CAPITOL HILL: Reporters and congressional staff members share a number of traits and interests; one of the most binding is their love for reports by the Defense Department. The staff like reports because the Pentagon has to provide detailed answers and recommendations. That lets them go to their boss and say, “See. DoD admits what we thought all along” or similar. And they can use reports to shape and justify legislation.
Reporters, of course, love reports because they are official reports that, if we’re lucky, address tough issues and provide facts, figures and policy analysis that we can write wise and trenchant stories about.
So when the House Armed Services emerging threats and capabilities subcommittee issued its draft bill I was shocked, shocked to see that no reports were called for. Instead, the subcommittee pretty much wants a few “briefings.” The most interesting series will probably be the quarterly ones they receive on “significant military cyberspace operations” carried out by the Pentagon.
Now Chairman Rep. Mac Thornberry’s subcommittee did require a report, “a comprehensive assessment regarding three-dimensional integrated manufacturing capacity” to serve U.S. national interests. At the end of this afternoon’s markup I asked Thornberry why his mark included so few reports. The usually cautious member, who also sits on the House Permanent Select Committee on Intelligence, got quite voluble and said he had directed his staff to omit reports unless they were absolutely necessary to force the Pentagon to take a position or provide information.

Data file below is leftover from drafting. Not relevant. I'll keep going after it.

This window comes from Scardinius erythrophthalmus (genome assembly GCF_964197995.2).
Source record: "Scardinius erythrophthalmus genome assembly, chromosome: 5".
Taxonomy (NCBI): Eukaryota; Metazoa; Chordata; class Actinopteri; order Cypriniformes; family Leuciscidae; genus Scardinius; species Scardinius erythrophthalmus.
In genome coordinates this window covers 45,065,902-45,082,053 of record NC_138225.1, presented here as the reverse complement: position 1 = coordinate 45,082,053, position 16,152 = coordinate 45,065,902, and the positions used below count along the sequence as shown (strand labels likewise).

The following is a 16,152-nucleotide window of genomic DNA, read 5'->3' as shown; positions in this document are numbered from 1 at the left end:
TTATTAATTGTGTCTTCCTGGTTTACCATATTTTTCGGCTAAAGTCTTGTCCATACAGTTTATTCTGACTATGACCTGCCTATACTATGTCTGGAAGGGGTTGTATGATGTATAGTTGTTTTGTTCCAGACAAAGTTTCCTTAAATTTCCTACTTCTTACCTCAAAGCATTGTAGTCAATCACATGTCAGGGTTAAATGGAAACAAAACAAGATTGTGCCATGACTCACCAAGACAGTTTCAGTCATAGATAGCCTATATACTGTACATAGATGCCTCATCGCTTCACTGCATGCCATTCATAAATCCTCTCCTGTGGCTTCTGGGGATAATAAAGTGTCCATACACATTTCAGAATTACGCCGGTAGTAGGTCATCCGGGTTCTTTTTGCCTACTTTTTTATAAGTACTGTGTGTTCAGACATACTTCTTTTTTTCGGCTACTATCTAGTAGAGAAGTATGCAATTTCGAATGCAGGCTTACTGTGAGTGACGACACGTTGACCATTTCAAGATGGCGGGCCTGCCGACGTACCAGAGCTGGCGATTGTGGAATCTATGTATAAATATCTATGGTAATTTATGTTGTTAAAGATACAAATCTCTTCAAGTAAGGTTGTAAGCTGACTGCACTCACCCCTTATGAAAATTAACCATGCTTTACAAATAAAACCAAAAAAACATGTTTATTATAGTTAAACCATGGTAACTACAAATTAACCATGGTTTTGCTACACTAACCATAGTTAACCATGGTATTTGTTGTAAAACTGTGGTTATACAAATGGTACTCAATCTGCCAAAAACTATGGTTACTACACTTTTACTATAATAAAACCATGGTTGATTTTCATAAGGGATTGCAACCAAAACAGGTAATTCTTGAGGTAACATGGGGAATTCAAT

Thornberry said he preferred to avoid them in the interests of cost and speed. Pentagon reports, especially controversial or really important ones, tend to languish in the halls of the big building across the river. We all know it’s not because the Pentagon doesn’t want to do these reports — which are required by law. It’s because they are so darn busy across the river doing slightly more important things like running today’s wars and preparing for the next ones.
During today’s markup, Thornberry did mention one interesting tidbit. Special Operations Command was the only one allowed to submit an unfunded requirements list to Congress. I asked him after the markup if he could discuss some of the requests. Sadly, he couldn’t remember which ones were classified and which weren’t. We look forward to the details.